It can be satisfying to send an email as soon as you finish writing it, so that it’s “off your desk.” However, many email clients now provide a “delay” or “scheduled send” function, which can be particularly useful.

Mistake 8: Using Vague Subject Lines

As we’ve said, email is most effective when your message is concise and to the point (but not abrupt). So, it’s important to start with a clear subject line, so that people know what to expect when they open it.

What is your email about? Is there an important deadline date? Do you want people to take action before a certain time? Is it urgent or non-urgent? Tailor your subject line accordingly, so your recipient can give the email the right level of priority and attention.

Mistake 9: Not Reviewing

Proofing your emails is one of the most important things you can do. It only takes a few minutes, and it helps you to pick up poor grammar, spelling mistakes and punctuation errors, which look unprofessional andsloppy . Our article on Writing Skills has more on how to check your work for mistakes.

It’s also important to ensure that you properly read and understand emails that are sent to you, including all messages in threads or conversations. Here, someone may have already dealt with your question or concern, and raising it again will likely result in duplication, frustration and confusion.

Finally, don’t add the recipient to your email until the last moment. This ensures that you can’t accidentally send your message before you’ve finished writing it, have added your attachment, checked the email, and spotted any errors.

Mistake 10: Sending Unnecessary Emails

Because email is so quick and convenient, it can easily become your default communication method with your team. However, it’s important to remember that email is also impersonal, and you risk losing touch with people if you rely on it too much. It’s certainly not a substitute for face-to-face or even phone communication.

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About anubhamauryawalia

Contact us at 919818446562, training@prismphilosophy.com. Anubha, a Trainer, Facilitator & OD&L Professional is a prolific Human Process Interventionist, created PRISM Philosophy, ( Prepare. Respect. Implement. Share. Maintain) carries 18 years of rich experience have worked with top of the line blue-chip​ organizations like Honeywell, ICICI Bank, Moody ICL Certification were she was heading ODL, Trainings & Quality verticals. Her areas of expertise include human process intervention, Organisation Development, Change engagement Learning, Team building, POSH and Quality implementation.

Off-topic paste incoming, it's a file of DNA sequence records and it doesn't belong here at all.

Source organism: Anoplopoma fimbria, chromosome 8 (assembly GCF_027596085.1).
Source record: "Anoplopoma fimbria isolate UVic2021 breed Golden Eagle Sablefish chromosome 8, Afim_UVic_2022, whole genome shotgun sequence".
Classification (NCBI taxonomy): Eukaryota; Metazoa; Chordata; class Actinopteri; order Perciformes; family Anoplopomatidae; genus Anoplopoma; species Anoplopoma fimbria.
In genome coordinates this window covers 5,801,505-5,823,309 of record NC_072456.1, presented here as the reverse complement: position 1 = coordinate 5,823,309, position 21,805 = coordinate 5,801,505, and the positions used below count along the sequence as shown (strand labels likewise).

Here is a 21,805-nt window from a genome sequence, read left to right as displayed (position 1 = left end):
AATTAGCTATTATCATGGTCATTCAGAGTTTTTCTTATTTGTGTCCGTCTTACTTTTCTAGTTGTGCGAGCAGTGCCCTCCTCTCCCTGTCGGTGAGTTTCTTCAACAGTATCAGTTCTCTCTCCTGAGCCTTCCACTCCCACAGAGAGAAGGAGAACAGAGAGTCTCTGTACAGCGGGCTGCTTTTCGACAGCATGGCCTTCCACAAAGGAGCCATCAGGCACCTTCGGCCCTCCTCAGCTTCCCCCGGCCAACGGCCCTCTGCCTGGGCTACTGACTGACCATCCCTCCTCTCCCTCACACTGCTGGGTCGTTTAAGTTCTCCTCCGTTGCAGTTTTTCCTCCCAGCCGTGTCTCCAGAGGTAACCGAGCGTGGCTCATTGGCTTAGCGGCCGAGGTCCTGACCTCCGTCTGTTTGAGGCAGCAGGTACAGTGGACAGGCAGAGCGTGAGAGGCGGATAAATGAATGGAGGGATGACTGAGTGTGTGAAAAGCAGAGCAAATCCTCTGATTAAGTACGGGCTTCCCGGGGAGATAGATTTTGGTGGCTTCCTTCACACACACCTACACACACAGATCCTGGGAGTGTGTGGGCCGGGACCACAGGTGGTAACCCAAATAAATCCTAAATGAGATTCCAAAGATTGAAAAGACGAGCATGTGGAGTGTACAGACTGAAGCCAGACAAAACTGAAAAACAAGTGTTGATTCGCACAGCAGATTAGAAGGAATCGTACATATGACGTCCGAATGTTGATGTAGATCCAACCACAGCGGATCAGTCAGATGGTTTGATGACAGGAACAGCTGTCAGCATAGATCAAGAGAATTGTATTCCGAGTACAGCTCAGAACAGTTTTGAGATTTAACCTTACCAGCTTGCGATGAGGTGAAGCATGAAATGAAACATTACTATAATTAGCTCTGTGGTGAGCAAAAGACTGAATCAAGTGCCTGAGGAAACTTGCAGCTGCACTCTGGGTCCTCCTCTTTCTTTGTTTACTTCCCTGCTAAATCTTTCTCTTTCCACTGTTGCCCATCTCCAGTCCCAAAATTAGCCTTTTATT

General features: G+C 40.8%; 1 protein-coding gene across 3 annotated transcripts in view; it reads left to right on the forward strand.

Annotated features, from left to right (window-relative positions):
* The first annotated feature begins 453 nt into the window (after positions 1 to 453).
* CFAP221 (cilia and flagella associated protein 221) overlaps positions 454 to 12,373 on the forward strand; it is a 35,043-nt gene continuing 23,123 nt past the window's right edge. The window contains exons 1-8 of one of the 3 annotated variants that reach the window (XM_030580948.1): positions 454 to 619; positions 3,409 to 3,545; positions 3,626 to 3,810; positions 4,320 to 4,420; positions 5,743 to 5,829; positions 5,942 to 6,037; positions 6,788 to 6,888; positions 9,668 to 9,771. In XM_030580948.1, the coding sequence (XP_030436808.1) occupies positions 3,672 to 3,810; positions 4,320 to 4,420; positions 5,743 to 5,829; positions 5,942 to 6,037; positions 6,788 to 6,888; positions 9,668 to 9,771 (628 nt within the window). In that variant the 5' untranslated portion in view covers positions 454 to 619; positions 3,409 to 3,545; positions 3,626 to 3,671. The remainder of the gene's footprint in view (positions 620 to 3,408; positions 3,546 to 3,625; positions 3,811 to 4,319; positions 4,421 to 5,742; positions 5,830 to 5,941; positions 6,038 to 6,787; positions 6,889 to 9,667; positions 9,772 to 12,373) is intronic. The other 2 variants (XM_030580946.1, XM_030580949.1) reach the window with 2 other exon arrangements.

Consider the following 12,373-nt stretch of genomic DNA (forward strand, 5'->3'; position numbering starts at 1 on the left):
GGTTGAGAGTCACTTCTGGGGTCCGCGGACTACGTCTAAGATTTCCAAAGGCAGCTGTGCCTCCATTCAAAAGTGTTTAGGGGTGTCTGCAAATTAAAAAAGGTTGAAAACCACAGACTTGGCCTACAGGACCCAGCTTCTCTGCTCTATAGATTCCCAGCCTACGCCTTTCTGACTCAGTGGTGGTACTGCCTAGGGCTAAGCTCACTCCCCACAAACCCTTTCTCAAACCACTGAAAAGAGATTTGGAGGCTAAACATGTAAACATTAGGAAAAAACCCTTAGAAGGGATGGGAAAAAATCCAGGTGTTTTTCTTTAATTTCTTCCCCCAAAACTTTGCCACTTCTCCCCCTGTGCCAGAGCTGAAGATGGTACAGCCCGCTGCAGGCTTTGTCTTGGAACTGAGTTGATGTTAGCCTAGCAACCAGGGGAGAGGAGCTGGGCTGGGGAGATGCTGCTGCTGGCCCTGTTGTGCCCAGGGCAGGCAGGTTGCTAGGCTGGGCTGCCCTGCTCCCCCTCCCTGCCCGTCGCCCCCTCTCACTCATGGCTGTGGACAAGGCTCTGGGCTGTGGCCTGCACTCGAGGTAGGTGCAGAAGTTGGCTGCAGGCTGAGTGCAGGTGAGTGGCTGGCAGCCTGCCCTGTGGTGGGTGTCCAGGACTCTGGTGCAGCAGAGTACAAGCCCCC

24 responses »

  1. Difference between the recipient (to) and the one to whom we need to send the carbon copy(cc) should be clear, recepient should be the who is going to take the action whereas the person in carbon copy aren’t the action takers, they should be the people who just need to know that the work is done or going to be done.

    Liked by 1 person

  2. Dear Ms. anubha walia first of the thanks for you for share the experience with us and you give me allot of training that how to meeting & talk to customer like that hand shake good morning, good afternoon etc. today you give me training for our team communication how to communicate our senior & junior person. you give me a good instruction for how to send email our respective staff & customers.

    Liked by 1 person

  3. Hello mam,

    I learn so many things about the mail so now I am thinking how many mistakes I was done my daily mails.
    But now I am very ok
    Thank you so much

    Liked by 1 person

  4. Dear Ma’am
    Thank you so much for realising us the importance of these little things, we do know most of the things still we silently ruin our career.
    I will take care now onwards, especially about my talent/s which I never cared about.
    Had a great time with you!

    Liked by 1 person

  5. Every individual while writing a formal email should follow all this norms so that the information is conveyed in a well scripted way ..n is considerable by the person who is reading …it’s will be really be helping us in future for sure .
    Thank you so much

    Like

  6. I think after ready your valuable and important views on email writing I will be able to improve on my writing tone, and the way I overall approach an email. Now I have a better understanding on how necessary it is to remember all the content that needs to be delivered in an email. Surely after this I believe I will give more attention to all the highlighted points and requirements mentioned above.
    Thank you.

    Like

  7. These 10 email mistakes helped me to know about where did I go wrong while emailing. And what should I keep in mind, when I’ll be emailing someone next time. Thanks for the information!

    Liked by 1 person

  8. While writing emails be specific,short ,to the point and avoid mistakes . This is really helpful to understand other things which kept in mind while writing emails.

    Liked by 1 person